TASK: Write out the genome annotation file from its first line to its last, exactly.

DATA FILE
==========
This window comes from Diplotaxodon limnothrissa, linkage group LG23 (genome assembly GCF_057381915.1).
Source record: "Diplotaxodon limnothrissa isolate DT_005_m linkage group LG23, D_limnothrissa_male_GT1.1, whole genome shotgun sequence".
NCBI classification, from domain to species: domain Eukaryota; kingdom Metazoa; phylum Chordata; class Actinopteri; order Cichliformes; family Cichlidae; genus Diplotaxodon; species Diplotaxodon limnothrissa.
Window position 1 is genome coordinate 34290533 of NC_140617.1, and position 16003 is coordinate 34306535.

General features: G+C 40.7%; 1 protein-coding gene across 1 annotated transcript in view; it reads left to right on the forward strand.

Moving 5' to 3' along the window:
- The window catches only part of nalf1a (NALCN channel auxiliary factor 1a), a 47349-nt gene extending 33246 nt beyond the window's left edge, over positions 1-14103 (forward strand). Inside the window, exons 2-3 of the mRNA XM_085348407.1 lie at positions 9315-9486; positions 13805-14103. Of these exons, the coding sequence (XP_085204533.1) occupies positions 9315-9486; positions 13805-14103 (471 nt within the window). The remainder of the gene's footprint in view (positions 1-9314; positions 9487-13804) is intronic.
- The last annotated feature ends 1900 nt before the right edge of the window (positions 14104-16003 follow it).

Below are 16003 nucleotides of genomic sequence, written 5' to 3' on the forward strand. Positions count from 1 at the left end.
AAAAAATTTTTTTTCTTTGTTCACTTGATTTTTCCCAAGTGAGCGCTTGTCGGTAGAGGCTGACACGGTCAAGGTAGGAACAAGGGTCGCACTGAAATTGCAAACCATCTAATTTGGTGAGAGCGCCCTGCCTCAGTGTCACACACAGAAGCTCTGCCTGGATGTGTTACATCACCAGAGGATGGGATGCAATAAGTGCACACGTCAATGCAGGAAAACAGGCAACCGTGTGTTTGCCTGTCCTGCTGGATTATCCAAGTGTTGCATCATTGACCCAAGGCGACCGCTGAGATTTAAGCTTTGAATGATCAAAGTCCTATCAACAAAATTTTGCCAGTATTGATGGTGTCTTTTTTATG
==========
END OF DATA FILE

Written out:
This window comes from Diplotaxodon limnothrissa, linkage group LG23 (genome assembly GCF_057381915.1).
Source record: "Diplotaxodon limnothrissa isolate DT_005_m linkage group LG23, D_limnothrissa_male_GT1.1, whole genome shotgun sequence".
NCBI classification, from domain to species: domain Eukaryota; kingdom Metazoa; phylum Chordata; class Actinopteri; order Cichliformes; family Cichlidae; genus Diplotaxodon; species Diplotaxodon limnothrissa.
Window position 1 is genome coordinate 34290533 of NC_140617.1, and position 16003 is coordinate 34306535.

General features: G+C 40.7%; 1 protein-coding gene across 1 annotated transcript in view; it reads left to right on the forward strand.

Moving 5' to 3' along the window:
- The window catches only part of nalf1a (NALCN channel auxiliary factor 1a), a 47349-nt gene extending 33246 nt beyond the window's left edge, over positions 1-14103 (forward strand). Inside the window, exons 2-3 of the mRNA XM_085348407.1 lie at positions 9315-9486; positions 13805-14103. Of these exons, the coding sequence (XP_085204533.1) occupies positions 9315-9486; positions 13805-14103 (471 nt within the window). The remainder of the gene's footprint in view (positions 1-9314; positions 9487-13804) is intronic.
- The last annotated feature ends 1900 nt before the right edge of the window (positions 14104-16003 follow it).

Below are 16003 nucleotides of genomic sequence, written 5' to 3' on the forward strand. Positions count from 1 at the left end.
AAAAAATTTTTTTTCTTTGTTCACTTGATTTTTCCCAAGTGAGCGCTTGTCGGTAGAGGCTGACACGGTCAAGGTAGGAACAAGGGTCGCACTGAAATTGCAAACCATCTAATTTGGTGAGAGCGCCCTGCCTCAGTGTCACACACAGAAGCTCTGCCTGGATGTGTTACATCACCAGAGGATGGGATGCAATAAGTGCACACGTCAATGCAGGAAAACAGGCAACCGTGTGTTTGCCTGTCCTGCTGGATTATCCAAGTGTTGCATCATTGACCCAAGGCGACCGCTGAGATTTAAGCTTTGAATGATCAAAGTCCTATCAACAAAATTTTGCCAGTATTGATGGTGTCTTTTTTATG